October 2014 Student Spotlight
October’s Student Spotlight with Alyssa Alicino ’14
School of Public Affairs students have access to a variety of learning experiences both inside and outside of the United States. Some study abroad, intern overseas, or participate in fellowship programs. Others, such as Alyssa Alicino, complete a combination of the three. Alicino received a Colin Powell Fellowship and completed internships at both the U.S. Embassy in Argentina and the White House. Through the Study Abroad and Work Abroad programs, she also attended classes in Spain and Guatemala, and taught English in Chile. Alicino, who graduated in the Bachelor of Science in Public Affairs program this past spring, discussed how these experiences shaped her professional journey and future career plans.
Q: How did the Colin Powell Fellowship assist you with your internship?
A: For those students interested in pursuing a career in public affairs, completing an internship is vital. But many students are unable to work full-time for a semester without financial assistance. The Colin Powell Fellowship helps break the socio-economic ceiling associated with unpaid governmental internships and assisted me with my housing and living expenses, consequentially permitting me to focus more on getting the most out of my internship rather than worrying about the potential financial burden.
Q: What projects did you work on during your internship at the U.S. Embassy in Argentina?
A: I was a press intern in the Public Diplomacy Section within the Embassy. The Foreign Service is divided into five sections (or cones): Public Diplomacy, Economic, Political, Management, and Consular. My role was to assist the Information Specialists with social media projects including drafting campaigns that we may decide to carry out. I helped out with most of the media and press aspects carried out by the Embassy.
I also assisted many of the events hosted by the Cultural Section of Public Diplomacy and was fortunate enough to attend the 4th of July Reception at the Ambassador’s Residence, as well as an NBA Reception for those NBA players participating in an outreach program – Basketball Without Borders.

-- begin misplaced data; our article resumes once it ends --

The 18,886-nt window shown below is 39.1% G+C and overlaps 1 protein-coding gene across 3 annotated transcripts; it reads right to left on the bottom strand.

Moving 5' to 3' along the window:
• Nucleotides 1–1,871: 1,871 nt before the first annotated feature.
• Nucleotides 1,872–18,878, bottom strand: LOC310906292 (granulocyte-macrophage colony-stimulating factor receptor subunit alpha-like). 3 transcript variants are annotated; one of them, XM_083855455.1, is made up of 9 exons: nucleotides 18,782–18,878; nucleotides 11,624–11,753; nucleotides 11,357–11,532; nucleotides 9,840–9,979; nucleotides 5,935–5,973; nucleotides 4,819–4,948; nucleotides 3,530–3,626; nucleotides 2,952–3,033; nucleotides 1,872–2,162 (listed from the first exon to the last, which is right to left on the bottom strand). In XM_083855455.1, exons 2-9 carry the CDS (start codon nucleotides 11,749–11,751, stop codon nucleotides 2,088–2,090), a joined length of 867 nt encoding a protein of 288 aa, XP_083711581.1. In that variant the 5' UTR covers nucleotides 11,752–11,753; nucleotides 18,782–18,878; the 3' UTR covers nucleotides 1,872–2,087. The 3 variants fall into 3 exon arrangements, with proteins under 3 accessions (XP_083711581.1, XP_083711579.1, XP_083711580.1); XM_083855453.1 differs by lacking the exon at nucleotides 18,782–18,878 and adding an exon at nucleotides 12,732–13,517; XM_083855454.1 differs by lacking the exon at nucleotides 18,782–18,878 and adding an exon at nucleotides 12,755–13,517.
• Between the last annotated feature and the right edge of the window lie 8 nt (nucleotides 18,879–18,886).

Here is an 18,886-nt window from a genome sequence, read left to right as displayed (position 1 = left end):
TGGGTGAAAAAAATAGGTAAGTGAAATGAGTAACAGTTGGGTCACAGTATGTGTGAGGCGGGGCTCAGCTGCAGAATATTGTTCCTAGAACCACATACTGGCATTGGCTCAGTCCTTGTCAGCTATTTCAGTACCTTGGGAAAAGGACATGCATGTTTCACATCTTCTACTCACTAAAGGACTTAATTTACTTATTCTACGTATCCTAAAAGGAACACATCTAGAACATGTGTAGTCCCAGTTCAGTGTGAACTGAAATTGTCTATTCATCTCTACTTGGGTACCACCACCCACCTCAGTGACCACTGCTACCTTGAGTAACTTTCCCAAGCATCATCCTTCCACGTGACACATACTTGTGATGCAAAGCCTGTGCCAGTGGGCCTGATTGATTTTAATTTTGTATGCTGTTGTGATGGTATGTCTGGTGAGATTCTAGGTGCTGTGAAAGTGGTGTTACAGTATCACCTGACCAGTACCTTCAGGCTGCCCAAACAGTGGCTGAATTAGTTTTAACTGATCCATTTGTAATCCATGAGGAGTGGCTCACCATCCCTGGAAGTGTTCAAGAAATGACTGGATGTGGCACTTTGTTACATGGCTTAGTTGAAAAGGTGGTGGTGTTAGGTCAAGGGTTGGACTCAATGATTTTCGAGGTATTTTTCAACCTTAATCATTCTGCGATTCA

Q: Describe your experience working in the White House Internship Program.
A: I found out about the White House Internship Program through a weekly email of opportunities sent by Macaulay Honors College. In the program, I conducted research, managed incoming inquiries, attended meetings, wrote memos, and staffed events. I also participated in weekly events including a speakers’ series with senior staff members and small group meetings that explored different policy aspects of the Executive Office of the President through speakers, discussion and off-site field trips. We also engaged in community service projects at schools and non-profit organizations in Washington, D.C.
Q. What kind of advice would you give students who are looking to explore opportunities in public affairs?
A. I would definitely encourage everyone to apply for an opportunity at an embassy through the State Department. I believe that an internship experience with this kind of organization gives a young adult a special insight into the political field while simultaneously sharpening their analytical and specialized skills, all of which will be extremely useful in whatever field one decides to pursue. I would also encourage students not to be intimidated by the complicated internship applications or the competitiveness of the program, since this just serves as a barrier for those who don’t want to take the extra step to overcome these.
Q: What’s next for you?
A: I want to pursue a career as a Foreign Service Officer. The White House Internship Program gave me a solid foundation in domestic policy, which will be essential for my career. In the future, I hope to improve my understanding of domestic and international policy formation and learn more about how the functions of certain councils can directly impact the outcomes seen by the public.